Pilot Project 1: Smart Information Services for Building Equitable Active Transportation Culture
Problem description, novelty, and fit with thematic area: Walking and bicycling are the most popular means of getting a healthy dose of physical activities, which can bring numerous health benefits by reducing the risks of premature death, obesity, cardiovascular diseases, type II diabetes, depression, and certain cancers. Increased activity can, as a mode of transportation, reduce car use, hence the associated health concerns from the air and noise pollution from motorized traffic. Active transport is also the most cost-effective mode of transport; unlike cars, using bicycles does not incur additional daily costs and can help reduce traffic congestion, hence congestion costs. However, despite the evident benefits of active transportation, there is a significant lack of relevant infrastructure, policies, and data-driven solutions for enhancing and promoting active transportation culture. These problems are particularly prevalent for the underserved and racially diverse communities that rely on active transport as the primary mode of travel. Due to limited access to transit and individual vehicles, low-income travelers and immigrant communities are more likely to walk and ride than higher-income counterparts, which exposes them to traffic-related risks. However, the full extent of these risks is unclear due to the limitations and gaps in observed data. We aim to use smart information systems to address the gaps and limitations in creating sustainable and equitable active transportation culture.
Project approach, outcomes, results, and products expected during year 1: This project aims to develop smart city information systems for enabling and enhancing the equitable and sustainable active transportation culture. The project team will work closely with stakeholders such as the Colonias Program and Texas Sea Grant to accomplish these objectives. The project will have two phases; in the first phase (occurring in year 1), we will work closely with the stakeholders to identify the gaps and needs in active transportation infrastructure and policies in underserved communities. Simultaneously, we will identify the potential data sources and modeling tools for developing the smart information systems. In the second phase (occurring in year 2), we will use the data collected in the first phase to develop the smart systems and digital twins to address the gaps and limitations identified through stakeholder involvement. Some of the activities and potential outcomes of this project include: 1) developing data visualization tools to observe the spatial-temporal dynamics of active transportation users in the built environment; 2) machine vision analysis of street-level imagery data obtained from Open Sources (e.g., Google Street View) and other emerging transportation technologies (e.g., Unmanned Aerial Vehicles (UAV)) to detect active transportation infrastructure (including both amenities such as bike racks and bike lanes and hazards such as damage to the road surface or non-bicycle safe storm drain grates); 3) developing real-time crowdsourcing mobile/web-based applications to enhance risk-informed spatial decision making (e.g., traffic conflicts, air quality indicators, weather forecasts, social vulnerability mapping, and disaster risks). We will consider the needs of populations from low socioeconomic status (SES), elderly, homeless, and those with disabilities or chronic health conditions when developing the systems and platforms to support this project and will also explore methods to make these platforms accessible to vulnerable populations.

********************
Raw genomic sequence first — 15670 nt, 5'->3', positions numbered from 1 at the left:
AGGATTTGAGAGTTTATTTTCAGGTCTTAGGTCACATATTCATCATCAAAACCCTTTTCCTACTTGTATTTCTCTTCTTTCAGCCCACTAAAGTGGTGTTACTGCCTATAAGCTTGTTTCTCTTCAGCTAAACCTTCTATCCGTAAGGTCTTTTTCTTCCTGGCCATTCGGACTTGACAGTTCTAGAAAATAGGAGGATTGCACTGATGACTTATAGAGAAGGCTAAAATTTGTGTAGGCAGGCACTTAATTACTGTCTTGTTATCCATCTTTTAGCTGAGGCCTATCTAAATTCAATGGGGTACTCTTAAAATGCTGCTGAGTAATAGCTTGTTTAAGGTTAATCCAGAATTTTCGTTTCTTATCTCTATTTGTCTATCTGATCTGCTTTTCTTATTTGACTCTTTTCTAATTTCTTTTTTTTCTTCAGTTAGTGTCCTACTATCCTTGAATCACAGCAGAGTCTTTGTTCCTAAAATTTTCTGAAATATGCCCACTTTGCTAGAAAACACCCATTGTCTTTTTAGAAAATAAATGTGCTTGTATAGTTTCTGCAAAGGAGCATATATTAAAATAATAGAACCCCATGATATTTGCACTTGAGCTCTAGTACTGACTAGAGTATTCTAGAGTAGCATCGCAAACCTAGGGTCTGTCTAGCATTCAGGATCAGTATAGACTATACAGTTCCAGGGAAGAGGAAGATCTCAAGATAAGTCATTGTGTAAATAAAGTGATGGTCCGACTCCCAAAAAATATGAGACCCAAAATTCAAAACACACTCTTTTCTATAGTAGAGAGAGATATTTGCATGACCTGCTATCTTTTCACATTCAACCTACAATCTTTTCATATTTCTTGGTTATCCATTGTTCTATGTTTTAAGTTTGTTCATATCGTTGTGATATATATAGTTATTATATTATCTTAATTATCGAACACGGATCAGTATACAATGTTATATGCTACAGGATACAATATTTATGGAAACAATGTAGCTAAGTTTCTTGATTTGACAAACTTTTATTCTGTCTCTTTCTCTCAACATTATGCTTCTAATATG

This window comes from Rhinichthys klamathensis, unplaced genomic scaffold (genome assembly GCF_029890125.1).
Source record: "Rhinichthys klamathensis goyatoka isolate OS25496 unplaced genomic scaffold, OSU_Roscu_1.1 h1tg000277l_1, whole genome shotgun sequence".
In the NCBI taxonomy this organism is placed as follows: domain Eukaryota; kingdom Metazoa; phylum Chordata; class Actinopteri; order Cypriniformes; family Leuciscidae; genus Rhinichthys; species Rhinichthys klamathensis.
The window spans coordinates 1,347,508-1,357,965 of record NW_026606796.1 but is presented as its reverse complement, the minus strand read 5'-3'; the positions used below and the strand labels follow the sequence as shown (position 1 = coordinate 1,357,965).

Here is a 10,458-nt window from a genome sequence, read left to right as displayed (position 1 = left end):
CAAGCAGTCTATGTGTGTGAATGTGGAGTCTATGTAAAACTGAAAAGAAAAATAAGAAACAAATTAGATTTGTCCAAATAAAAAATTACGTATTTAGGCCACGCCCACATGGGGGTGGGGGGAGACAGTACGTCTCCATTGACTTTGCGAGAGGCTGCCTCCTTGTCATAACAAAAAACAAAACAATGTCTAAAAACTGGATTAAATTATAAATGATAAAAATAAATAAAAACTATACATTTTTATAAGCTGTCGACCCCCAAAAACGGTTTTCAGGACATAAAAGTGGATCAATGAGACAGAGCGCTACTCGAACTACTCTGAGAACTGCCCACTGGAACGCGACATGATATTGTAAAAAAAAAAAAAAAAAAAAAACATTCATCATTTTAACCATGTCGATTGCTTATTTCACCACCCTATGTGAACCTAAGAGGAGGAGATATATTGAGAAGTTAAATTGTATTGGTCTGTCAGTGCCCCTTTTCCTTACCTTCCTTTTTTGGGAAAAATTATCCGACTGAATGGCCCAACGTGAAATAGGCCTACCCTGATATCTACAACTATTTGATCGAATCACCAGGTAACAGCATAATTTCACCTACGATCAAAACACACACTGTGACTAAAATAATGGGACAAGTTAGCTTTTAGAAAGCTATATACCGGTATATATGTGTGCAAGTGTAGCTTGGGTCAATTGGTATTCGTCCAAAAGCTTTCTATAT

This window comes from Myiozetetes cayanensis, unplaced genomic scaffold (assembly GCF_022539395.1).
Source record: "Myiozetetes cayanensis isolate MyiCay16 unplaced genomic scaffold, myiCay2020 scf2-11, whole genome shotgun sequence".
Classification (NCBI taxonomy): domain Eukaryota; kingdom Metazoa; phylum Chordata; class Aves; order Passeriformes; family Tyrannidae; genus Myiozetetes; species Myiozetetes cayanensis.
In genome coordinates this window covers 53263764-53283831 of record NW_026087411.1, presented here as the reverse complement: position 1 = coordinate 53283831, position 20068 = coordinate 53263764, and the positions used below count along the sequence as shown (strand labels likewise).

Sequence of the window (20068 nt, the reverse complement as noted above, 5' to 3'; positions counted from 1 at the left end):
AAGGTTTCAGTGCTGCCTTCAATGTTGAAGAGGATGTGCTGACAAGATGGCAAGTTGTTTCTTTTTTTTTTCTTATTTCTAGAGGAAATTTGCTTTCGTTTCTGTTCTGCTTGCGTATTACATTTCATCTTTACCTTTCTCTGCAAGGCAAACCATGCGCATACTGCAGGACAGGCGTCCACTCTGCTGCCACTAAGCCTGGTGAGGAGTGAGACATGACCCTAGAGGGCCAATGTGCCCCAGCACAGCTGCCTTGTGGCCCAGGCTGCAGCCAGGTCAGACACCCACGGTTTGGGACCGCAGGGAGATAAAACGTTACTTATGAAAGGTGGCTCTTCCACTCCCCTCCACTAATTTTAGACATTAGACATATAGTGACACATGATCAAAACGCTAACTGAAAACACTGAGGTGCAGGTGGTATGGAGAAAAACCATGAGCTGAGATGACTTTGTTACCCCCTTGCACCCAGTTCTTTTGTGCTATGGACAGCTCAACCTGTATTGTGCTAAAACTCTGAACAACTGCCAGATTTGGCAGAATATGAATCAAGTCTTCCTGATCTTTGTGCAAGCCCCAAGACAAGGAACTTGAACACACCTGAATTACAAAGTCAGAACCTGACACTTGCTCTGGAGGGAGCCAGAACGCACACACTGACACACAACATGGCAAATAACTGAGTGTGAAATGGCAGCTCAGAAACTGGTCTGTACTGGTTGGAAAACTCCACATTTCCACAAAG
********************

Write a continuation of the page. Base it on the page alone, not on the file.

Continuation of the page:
Any data resources involved: Some of the potential data sources include but are not limited to: Texas Bicycle and Pedestrian Count Exchange (BP|CX); crowdsourced data (Strava, Street Light, Mobileye); Google Street View, travel survey (National Household Travel Survey; American Community Survey); as well as the data collected from the other projects such as the TxDOT 0-7043, NCHRP 15-74, and USDOT project.
Initial Lab members involved and their preparation for the project: Dadashova (Lead), Biggers (Co-Lead), and Newman, and Ye. We will also work with the Research & Implementation teams across TAMU such as Walter Peacock (Texas Sea Grant) and Eufemia Garcia (TAMU Colonias Program) to reach out to stakeholders. Other lab members will also help expand the research products, such as Li X., Lord, Wu J., Zhang, Y., and Zhou, Y.